Three story Qaumajuq visible vault with undulating glass walls and glass shelves displaying Inuit carvings

Light shining through the glass walls of the building and the vault interacts with the carvings. The carvings are organized by community. The material used for the carvings vary by community based on what is available in the community, but all the carvings in the vault are resilient in terms of being made from stone that can be shown in the light. More organic material is stored in another vault downstairs.

The volume of carvings in the vault is somewhat overwhelming. Just the amount you can see at eye level is daunting, never mind looking up or down. The carvings higher up are more difficult to see, but some are more visible from the second level.

People viewing Inuit carvings inside behind the glass walls of the Visible Vault at Qaumajuq

The carvings are displayed without any identification. I would have liked to know more about them – the artist, the material used, some of the stories behind them. A staff member told me there will eventually be touch-screen panels set up around the vault with photos you can zoom in on to get more information on the pieces in the vault. Current COVID-19 restrictions don’t allow for touch-screen displays. In the meantime, there are printed sheets of paper available that map the numbers and letters displayed on the shelves with the communities the pieces on those shelves are from.

Part of the collection of Inuit carvings on display in the Qaumajuq visible vault with numbers and letters on shelves identifying the source community
Café at Qaumajuq with food counter, chrome round tables and chairs, and a red and black Inuit art piece along one wallQau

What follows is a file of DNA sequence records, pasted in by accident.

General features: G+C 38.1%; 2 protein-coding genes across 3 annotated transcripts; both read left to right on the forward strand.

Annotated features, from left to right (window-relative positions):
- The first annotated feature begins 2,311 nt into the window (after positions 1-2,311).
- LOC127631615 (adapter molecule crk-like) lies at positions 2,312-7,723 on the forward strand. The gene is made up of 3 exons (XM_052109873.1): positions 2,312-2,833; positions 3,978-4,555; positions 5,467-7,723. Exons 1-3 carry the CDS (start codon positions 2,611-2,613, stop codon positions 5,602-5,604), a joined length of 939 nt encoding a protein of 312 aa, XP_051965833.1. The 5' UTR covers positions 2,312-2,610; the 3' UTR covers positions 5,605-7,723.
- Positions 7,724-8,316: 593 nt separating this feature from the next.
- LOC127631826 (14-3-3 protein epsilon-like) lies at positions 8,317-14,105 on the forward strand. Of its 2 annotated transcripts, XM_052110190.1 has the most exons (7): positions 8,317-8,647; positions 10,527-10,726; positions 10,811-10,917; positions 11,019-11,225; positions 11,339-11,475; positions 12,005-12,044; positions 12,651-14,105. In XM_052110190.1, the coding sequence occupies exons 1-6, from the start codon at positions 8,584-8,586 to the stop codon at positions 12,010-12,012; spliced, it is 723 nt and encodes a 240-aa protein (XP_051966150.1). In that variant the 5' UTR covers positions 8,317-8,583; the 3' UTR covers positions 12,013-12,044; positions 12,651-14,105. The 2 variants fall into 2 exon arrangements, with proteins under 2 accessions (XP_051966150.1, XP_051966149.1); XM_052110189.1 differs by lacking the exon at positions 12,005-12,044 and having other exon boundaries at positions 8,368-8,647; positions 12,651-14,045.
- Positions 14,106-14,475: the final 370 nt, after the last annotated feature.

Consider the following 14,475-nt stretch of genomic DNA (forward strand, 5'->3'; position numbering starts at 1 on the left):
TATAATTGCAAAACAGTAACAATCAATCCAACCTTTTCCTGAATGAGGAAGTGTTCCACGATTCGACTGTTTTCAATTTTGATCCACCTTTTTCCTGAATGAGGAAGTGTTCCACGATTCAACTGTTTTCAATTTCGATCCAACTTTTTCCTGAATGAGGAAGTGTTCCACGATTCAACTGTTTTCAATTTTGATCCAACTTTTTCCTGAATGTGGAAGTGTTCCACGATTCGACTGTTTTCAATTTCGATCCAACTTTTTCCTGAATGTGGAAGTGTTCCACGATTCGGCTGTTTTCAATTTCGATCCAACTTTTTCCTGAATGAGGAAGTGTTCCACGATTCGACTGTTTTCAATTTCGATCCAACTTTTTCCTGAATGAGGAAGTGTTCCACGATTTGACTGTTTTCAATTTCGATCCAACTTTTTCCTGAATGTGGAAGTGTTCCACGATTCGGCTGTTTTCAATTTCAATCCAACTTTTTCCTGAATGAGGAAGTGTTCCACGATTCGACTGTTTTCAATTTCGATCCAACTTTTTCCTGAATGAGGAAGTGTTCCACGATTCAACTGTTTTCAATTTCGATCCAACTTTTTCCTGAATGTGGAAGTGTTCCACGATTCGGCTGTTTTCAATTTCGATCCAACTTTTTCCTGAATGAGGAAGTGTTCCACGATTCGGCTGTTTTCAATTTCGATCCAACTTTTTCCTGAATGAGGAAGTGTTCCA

There is also a main floor café in this space. It is named KATITA [pronounced kah-tee-tah] which means let’s get together in Inuktituk.

Qaumajuq Gallery Space

Colourful embroidered Inuit wall hangings depicting the four seasons and a mannequin wearing an embroidered top with beads and pearls at an art exhibition at Qaumajuq
Four Seasons of Tundra wall hangings and the clothing art piece Our Flourishing Culture by Maata Kyak, part of the INUA exhibition

On the third floor, an intimate focus gallery named PIMÂTISIWIN [pronounced Bi-MAHDS-a-win], which means “life and the act of living, to be alive” in Cree/Ojibway, leads into a two-story 8,000 square -foot gallery with skylights in the ceiling. This main Inuit Gallery is called QILAK [pronounced qui (like the French pronunciation) qui-lack] which means “sky” in Inuktituk.

Two story skylight art gallery with white walls and ceiling displaying Inuit art

The size of this space allows for large-scale exhibits, like the fishing cabin and the shipping container shown in the above photos, to be displayed without overwhelming the space. Large wall hangings or groups of hangings can be effectively shown on the massive walls. In spite of its scale, the space is also a fitting venue for smaller pieces as well.

Collection of Inuit wall hangings hand-stitched with traditional images